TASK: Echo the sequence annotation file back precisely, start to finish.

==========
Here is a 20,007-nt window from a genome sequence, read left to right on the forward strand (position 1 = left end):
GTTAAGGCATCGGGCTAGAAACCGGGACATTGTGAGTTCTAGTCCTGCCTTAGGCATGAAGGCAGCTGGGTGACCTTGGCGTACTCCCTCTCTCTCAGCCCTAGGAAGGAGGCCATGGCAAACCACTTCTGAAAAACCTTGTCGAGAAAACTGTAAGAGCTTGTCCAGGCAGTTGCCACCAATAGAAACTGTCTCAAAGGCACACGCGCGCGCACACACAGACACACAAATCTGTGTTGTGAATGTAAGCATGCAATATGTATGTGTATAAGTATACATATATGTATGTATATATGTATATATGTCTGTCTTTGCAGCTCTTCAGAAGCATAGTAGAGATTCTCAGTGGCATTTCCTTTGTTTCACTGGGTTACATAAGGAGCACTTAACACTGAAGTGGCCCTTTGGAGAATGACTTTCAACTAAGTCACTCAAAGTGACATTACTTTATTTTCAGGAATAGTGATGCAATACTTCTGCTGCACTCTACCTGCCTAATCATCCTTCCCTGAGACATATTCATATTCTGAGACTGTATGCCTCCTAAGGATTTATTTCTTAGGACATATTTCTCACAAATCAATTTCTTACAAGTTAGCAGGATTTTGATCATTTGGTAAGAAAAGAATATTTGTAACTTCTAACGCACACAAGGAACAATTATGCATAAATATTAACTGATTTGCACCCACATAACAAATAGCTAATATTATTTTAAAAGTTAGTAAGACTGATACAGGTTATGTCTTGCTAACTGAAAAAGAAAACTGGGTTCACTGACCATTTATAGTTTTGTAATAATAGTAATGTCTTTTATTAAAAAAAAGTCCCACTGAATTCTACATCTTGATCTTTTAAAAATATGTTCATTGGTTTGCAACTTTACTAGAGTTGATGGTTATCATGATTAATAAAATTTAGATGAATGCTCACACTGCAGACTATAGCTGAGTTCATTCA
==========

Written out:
Here is a 20,007-nt window from a genome sequence, read left to right on the forward strand (position 1 = left end):
GTTAAGGCATCGGGCTAGAAACCGGGACATTGTGAGTTCTAGTCCTGCCTTAGGCATGAAGGCAGCTGGGTGACCTTGGCGTACTCCCTCTCTCTCAGCCCTAGGAAGGAGGCCATGGCAAACCACTTCTGAAAAACCTTGTCGAGAAAACTGTAAGAGCTTGTCCAGGCAGTTGCCACCAATAGAAACTGTCTCAAAGGCACACGCGCGCGCACACACAGACACACAAATCTGTGTTGTGAATGTAAGCATGCAATATGTATGTGTATAAGTATACATATATGTATGTATATATGTATATATGTCTGTCTTTGCAGCTCTTCAGAAGCATAGTAGAGATTCTCAGTGGCATTTCCTTTGTTTCACTGGGTTACATAAGGAGCACTTAACACTGAAGTGGCCCTTTGGAGAATGACTTTCAACTAAGTCACTCAAAGTGACATTACTTTATTTTCAGGAATAGTGATGCAATACTTCTGCTGCACTCTACCTGCCTAATCATCCTTCCCTGAGACATATTCATATTCTGAGACTGTATGCCTCCTAAGGATTTATTTCTTAGGACATATTTCTCACAAATCAATTTCTTACAAGTTAGCAGGATTTTGATCATTTGGTAAGAAAAGAATATTTGTAACTTCTAACGCACACAAGGAACAATTATGCATAAATATTAACTGATTTGCACCCACATAACAAATAGCTAATATTATTTTAAAAGTTAGTAAGACTGATACAGGTTATGTCTTGCTAACTGAAAAAGAAAACTGGGTTCACTGACCATTTATAGTTTTGTAATAATAGTAATGTCTTTTATTAAAAAAAAGTCCCACTGAATTCTACATCTTGATCTTTTAAAAATATGTTCATTGGTTTGCAACTTTACTAGAGTTGATGGTTATCATGATTAATAAAATTTAGATGAATGCTCACACTGCAGACTATAGCTGAGTTCATTCA